As a gay man who lived through the eighties there are so many stories from that period I feel I can tell. So many stories I think are still important. One of the most satisfying aspects of writing this series has been collecting the little bits of real life that I remember from that period and weaving them into the mysteries. Quite a few of the characters and situations I’ve touched on in the stories come from people I knew during the period, in many cases people who can no longer speak for themselves. Collecting those stories matters to me a great deal on a very personal level.

There are many ways to classify the Boystown series. I think it would be fair to include it as AIDS literature. Most of AIDS literature took place in the eighties and nineties, and most of it was a cry for help, a warning bell rung as loudly as possible. Writing about AIDS from this vantage point is a very different experience. I’m able to focus on the way very real people reacted to the crisis. Knowing that things improve, allows me to focus on the ways in which individuals reacted, sometimes heroically, sometimes not. Of course, AIDS is still an issue. It hasn’t gone away. Reminding people of how it began and how we got to where we are is something I find to be vital.

I think if the Boystown series were a romance series with mystery elements—as opposed to being the opposite of that—I would have would have stopped at two or three books as I find manufacturing “conflict” in a happy couple uninteresting. Some writers do it well; I don’t think I’m one of them. Several of the Boystown books have ended in a happy-for-now kind of way, but if Nick ever finds a truly happy ending it will likely mean the end of the series.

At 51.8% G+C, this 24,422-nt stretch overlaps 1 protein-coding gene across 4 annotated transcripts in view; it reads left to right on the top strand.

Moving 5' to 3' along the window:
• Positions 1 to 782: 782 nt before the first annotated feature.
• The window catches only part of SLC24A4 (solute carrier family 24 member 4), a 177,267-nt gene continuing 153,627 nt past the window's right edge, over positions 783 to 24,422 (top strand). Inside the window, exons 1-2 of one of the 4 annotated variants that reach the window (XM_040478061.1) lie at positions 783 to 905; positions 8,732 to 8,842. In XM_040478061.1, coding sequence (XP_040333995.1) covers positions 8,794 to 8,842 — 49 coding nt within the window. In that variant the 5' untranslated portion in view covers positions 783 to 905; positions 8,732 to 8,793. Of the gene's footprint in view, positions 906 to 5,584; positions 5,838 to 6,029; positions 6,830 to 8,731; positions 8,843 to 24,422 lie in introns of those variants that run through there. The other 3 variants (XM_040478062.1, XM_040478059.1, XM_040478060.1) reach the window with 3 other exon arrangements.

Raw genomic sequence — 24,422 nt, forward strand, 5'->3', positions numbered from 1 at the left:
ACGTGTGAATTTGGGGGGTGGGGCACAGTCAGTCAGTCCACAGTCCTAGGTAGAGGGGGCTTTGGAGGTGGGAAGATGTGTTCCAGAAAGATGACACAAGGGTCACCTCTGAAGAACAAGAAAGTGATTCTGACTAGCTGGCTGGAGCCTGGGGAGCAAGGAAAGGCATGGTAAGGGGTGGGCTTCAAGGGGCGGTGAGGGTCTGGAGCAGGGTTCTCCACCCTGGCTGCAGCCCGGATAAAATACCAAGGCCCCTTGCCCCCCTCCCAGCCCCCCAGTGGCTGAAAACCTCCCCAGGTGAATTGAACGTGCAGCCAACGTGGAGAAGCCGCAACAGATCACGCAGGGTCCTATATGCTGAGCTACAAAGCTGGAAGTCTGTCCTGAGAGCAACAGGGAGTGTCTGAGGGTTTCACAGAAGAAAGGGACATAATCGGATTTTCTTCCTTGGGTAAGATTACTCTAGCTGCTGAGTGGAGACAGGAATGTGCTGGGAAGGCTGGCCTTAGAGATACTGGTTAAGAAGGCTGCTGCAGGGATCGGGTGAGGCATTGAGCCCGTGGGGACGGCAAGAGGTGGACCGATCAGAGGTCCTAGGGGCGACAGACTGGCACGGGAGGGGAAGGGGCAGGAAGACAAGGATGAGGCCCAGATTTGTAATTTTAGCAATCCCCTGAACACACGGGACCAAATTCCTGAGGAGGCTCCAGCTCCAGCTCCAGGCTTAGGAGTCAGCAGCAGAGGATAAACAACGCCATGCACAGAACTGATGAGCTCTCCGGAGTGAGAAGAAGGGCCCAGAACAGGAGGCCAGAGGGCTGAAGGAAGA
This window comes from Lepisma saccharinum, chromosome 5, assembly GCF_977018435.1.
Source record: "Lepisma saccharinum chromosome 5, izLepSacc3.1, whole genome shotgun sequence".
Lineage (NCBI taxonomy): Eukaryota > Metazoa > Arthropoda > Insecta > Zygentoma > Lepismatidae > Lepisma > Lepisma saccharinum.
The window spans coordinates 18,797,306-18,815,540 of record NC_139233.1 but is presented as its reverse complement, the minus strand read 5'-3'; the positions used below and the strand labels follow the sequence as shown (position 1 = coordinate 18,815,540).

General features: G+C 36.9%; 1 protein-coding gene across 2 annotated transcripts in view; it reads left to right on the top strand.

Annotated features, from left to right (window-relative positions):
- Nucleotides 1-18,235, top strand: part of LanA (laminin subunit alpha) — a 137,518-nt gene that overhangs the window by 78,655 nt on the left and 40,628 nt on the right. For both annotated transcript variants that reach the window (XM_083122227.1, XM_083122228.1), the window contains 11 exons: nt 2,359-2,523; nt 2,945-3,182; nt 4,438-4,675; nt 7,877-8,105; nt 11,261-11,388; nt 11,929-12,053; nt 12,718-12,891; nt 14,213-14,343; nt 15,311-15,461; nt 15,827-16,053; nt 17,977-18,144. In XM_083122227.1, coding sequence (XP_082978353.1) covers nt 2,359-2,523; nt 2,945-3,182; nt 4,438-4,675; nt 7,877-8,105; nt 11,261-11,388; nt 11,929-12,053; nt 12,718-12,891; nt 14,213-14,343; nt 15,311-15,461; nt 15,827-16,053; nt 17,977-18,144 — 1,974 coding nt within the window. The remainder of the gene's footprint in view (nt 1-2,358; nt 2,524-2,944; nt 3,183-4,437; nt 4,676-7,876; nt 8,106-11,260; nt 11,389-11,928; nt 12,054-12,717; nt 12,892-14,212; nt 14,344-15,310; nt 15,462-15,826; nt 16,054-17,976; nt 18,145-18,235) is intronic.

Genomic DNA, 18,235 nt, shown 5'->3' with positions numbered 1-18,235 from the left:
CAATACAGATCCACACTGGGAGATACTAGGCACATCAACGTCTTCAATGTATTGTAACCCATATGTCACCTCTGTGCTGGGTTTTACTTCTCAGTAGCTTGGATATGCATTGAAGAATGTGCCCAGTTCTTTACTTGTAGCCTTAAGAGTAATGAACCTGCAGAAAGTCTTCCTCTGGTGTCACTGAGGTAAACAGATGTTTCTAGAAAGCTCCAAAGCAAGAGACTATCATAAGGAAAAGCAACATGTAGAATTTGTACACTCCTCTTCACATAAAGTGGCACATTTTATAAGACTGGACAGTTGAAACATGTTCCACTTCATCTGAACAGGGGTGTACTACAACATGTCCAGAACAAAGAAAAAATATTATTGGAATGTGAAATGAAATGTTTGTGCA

An important indicator of whether a writer should keep writing a series is sales. Not for financial reasons—certainly many writers do well writing multiple series of three or four books—but because each sale represents one or more readers. The last year has been very positive for the Boystown series. Boystown 7: Bloodlines opened better than any of the previous books, and even though it’s only been a few days it looks as though this year’s book is on tract to exceed that. Equally important is that last year the first book in the series actually sold more copies than it had since it was published five years before. The audience is finding the books and I’m so happy about that. With all of that said, I’d like to send out a big thank you to all who’ve bought and supported the series over the years. It means a lot.

The Perils of Praline, Or the Amorous Adventures of a Southern Gentleman in Hollywood is now available at Amazon and Kindle Unlimited!